A Look at Google Local Results without 'Self-Preferencing'

What would Google local search results look like if Google couldn't put the Local 3-Pack at the top of search results? A recently discovered test may give us a clue.

A Look at Google Local Results without 'Self-Preferencing'
  • Antitrust legislation before Congress may bring about the end of the Local Pack. Google is quietly testing an alternative.
  • New 'Local Cards' have appeared in organic results. They offer less information but still link to GBP pages, not local websites.
  • Even if this test is abandoned, we need to be prepared for change in local SEO and local marketing.  

The American Innovation and Choice Online Act (AICOA), which has bi-partisan support, would prohibit dominant tech platforms from what its sponsors believe "amounts to unfairly ranking their services above those of rivals" or "self-preferencing." Google has complained AICOA would make "it harder for customers to find [your local business] because your business listing may no longer appear on Google Search," implying that the 3-Pack would disappear if the bill were to pass.

We spotted a local search result test that may provide insight into how Google might respond if the AICOA were to become law.

Local Cards

In this test, every local organic result that Google could associate with a local business gets annotated with a Local Card. While this test isn't new (first seen by Brian Freiesleben) per se, it has been dramatically expanded.  The Local Card includes a map, the business name, address and whether the store is currently open or closed.

Several items of note. An organic listing can have images, site links AND the Local Card but not all do. Also note that multi-location businesses get a carousel of Local Cards, one for each location that matched the query.

When you click on the Local Card you're immediately taken to the Google Business Profile. The Local Finder is missing in action in this test.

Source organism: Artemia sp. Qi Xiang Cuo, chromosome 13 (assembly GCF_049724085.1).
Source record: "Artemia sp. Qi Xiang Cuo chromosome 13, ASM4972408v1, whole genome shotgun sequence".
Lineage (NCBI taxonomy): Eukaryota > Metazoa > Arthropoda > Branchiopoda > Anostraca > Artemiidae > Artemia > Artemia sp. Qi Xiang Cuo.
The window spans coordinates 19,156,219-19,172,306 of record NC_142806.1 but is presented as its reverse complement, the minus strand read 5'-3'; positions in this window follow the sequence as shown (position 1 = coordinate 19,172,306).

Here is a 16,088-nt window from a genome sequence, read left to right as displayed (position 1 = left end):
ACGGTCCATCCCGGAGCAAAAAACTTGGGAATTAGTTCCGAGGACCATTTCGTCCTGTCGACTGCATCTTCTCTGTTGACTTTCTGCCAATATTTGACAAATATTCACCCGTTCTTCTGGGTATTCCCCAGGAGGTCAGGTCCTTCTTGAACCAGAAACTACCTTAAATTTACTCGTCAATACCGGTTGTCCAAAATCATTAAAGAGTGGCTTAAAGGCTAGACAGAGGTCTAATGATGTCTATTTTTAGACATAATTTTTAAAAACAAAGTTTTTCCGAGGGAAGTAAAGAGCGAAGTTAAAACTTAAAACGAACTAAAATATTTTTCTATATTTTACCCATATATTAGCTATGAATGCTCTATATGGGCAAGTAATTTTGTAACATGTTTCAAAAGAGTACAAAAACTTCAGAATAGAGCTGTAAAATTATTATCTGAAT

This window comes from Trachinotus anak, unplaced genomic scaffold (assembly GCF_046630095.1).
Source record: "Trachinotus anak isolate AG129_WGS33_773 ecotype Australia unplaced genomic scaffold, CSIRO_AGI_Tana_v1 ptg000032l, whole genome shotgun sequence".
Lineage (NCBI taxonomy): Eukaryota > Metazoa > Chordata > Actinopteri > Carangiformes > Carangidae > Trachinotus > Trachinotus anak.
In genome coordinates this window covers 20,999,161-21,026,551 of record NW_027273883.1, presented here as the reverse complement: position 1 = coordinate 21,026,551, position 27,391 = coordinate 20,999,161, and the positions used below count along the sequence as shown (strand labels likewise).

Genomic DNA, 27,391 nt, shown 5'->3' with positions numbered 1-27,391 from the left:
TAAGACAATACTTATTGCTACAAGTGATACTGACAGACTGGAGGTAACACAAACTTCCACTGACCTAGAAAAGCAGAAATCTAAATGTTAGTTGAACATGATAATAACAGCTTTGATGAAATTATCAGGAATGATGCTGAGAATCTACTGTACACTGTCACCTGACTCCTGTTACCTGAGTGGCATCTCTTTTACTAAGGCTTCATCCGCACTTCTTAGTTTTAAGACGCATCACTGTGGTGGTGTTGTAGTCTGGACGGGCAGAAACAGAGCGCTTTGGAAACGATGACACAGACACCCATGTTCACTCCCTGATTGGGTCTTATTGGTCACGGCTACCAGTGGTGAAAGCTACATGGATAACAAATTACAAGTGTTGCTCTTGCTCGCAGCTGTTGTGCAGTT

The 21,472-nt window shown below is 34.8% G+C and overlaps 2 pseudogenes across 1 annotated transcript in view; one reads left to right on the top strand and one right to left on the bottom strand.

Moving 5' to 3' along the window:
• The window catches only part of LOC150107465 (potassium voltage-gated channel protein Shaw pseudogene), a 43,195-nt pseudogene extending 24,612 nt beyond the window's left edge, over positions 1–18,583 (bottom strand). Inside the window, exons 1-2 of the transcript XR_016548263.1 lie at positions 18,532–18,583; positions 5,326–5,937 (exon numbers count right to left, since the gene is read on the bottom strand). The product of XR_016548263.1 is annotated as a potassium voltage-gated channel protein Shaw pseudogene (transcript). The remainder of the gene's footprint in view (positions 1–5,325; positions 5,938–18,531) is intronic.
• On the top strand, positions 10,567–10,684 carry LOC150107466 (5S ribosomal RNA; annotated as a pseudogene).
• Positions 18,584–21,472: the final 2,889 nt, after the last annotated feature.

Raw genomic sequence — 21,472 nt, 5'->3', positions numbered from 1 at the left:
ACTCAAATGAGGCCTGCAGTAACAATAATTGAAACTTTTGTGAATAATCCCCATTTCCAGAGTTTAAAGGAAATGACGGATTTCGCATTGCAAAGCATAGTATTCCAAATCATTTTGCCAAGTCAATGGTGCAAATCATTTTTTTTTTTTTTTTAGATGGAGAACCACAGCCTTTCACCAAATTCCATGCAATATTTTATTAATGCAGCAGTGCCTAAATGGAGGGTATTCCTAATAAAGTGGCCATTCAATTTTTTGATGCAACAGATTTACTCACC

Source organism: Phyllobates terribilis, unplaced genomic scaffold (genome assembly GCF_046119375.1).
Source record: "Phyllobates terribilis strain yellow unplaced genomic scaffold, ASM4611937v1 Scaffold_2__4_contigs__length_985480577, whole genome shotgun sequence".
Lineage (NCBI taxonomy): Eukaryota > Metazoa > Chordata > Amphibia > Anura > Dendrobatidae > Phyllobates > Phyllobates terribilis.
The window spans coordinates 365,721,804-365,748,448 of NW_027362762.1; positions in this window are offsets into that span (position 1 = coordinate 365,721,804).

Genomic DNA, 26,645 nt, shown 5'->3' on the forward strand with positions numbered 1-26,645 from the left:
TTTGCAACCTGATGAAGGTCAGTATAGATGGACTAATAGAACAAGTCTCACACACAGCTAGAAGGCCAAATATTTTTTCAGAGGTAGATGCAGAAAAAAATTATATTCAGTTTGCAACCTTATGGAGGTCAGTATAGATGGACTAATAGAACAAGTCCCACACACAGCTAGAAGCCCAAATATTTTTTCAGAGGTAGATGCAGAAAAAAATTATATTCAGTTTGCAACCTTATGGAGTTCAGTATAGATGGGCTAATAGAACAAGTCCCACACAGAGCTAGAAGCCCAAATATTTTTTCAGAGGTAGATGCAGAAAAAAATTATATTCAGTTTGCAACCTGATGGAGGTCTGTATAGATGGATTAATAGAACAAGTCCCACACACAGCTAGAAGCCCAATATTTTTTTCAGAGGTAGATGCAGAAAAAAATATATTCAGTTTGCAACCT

You have to love this brand name that fully embraces the winter realities of Buffalo

The Local Card has very limited space. Essentially the name and address are allocated two lines (21 characters each), with the business name followed by a dash symbol. If the business name is 21 characters or less, the second line is devoted to as much of the address as can be fit in 21 characters, or whatever space remains after the business name. Perhaps this abbreviated name display would be Google's best defense against business-name spam.

Keeping the Local Knowledge Graph

Clearly this is a test that is not very visible. It has only been seen on an iPhone and only on a "cheap furniture near me" search result. (Note: As of 6/28 the feature is now showing on Samsung & Pixel phones as well as on a broader array of non furniture search results - search screen shot at end). The Local Cards have not been found in other product categories yet. While the display of the Local Card inline in organic results is not as visible as the 3-Pack, it is a clear indicator that no matter what happens, Google is not going to stop using the Local Knowledge Graph to enhance local results. Google will also continue to try to keep users on the site for local results. But instead of not sending users to Yelp (with the Local Pack), they're also not sending them to local websites (with Local Cards). Yelp might celebrate the demise of the 3-Pack, but I am not sure most local businesses would.

What Yelp has called "self-preferencing" and Rand Fishkin called "zero click," local SEOs call conversions. The Local Pack has been the holy grail for local marketers and a godsend for many small businesses. According to case study data from agency SterlingSky, GBP is responsible for 70% to 80% (or more) of local conversions. While it keeps some users from visiting the business website, the current Local Pack allows searchers to convert easily into callers or visitors. Reputation is at the forefront and images are prominent.

Local SEO Would Change

GBP images and reviews become less visible with Local Cards. If it actually comes to pass, this Local Card model appears less likely to convert, is more dependent on organic rank and less tied to proximity.

Regardless, as Rand Fishkin recently pointed out, if AICOA were to pass and Google is forced to get rid of the 3-Pack, marketing in general, and local marketing in particular, will be dramatically different.

While this SERP test might not be the solution that Google implements, it's a reminder that we should be ready for changes when they do come.

As of June 28 the test has been exanded to Android phones as well as to new categories.